Empty the Start menu's Documents folder at shutdown
Windows 2000's Start menu includes a Documents folder that displays recent files. Listing these documents on the Start menu makes it easy to access recently and frequently used files. In some situations, however, you might not want Windows to display this document list for security or privacy reasons.
If you just want to remove a few documents from the list, you can right-click each document in the Documents menu, and choose Delete. Windows deletes the shortcut to the document, but it doesn't delete the document itself.
In addition, a couple of group policy settings exist that you can use to control how Windows handles document history. To set these policies at the local computer, go to Start | Run, enter GPEDIT.MSC in the Open text box of the Run dialog box, and click OK.
If you want to see the document history within the current session but don't want the history saved between sessions, go to User Configuration | Administrative Templates | Start Menu And Taskbar, and enable the Clear History Of Recently Opened Documents On Exit group policy. To prevent Windows from adding the documents to the Start menu at all, enable the Do Not Keep History Of Recently Opened Documents policy.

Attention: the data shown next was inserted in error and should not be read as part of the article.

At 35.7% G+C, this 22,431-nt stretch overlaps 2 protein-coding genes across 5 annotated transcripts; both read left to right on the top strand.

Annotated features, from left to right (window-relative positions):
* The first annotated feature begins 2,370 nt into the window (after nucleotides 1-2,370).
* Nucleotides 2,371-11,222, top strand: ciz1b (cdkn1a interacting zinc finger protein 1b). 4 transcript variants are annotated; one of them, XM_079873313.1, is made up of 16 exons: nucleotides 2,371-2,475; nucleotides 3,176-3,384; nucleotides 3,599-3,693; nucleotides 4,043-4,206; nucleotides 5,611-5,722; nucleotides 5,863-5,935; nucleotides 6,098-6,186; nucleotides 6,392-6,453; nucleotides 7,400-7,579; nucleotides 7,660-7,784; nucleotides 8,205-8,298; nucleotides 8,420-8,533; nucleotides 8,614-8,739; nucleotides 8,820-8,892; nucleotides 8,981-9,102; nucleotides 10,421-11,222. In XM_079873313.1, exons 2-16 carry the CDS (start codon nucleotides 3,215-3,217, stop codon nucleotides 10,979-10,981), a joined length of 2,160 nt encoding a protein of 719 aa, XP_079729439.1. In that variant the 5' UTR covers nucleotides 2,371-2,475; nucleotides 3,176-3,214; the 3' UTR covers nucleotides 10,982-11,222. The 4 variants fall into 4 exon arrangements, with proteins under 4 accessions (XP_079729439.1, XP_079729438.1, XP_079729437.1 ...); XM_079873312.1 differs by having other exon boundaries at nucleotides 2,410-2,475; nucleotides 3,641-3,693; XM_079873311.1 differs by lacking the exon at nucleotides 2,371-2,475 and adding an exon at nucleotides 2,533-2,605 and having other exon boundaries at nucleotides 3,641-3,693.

Receive an e-mail notification when a service goes down
Sooner or later, whether you're troubleshooting a server or just managing one, knowing when a particular service goes down can be a real lifesaver. Early notification can help you recognize that a problem has occurred so you can get to work on the problem as soon as possible to minimize disruption to users and/or customers.
A service's properties provide a handful of recovery options. To view these properties, open the Services console, double-click a service, and select the Recovery tab.
The Recovery tab sports three drop-down lists that let you specify which action Windows should take, if any, when the service fails the first, second, and subsequent times.
For example, you can configure Windows to send you an e-mail notification if the service goes down. To do so, create the following script using Notepad:
set objArgs = Wscript.Arguments
Set objEmail = CreateObject("CDO.Message")
objEmail.From = "firstname.lastname@example.org"
objEmail.To = "email@example.com"
objEmail.Subject = objArgs(0) & " service is down"
objEmail.Textbody = "The service " & objArgs(0) & " has failed."
set objArgs = nothing
set objEmail = nothing
Save the script as Mail.vbs, and open the properties for the service from the Services console. In one of the three drop-down lists, choose the Run A File option. Click Browse to navigate to the Mail.vbs script you just created. In the Command Line Parameters field, enter the service name (without spaces) that you want passed to the script, and click OK.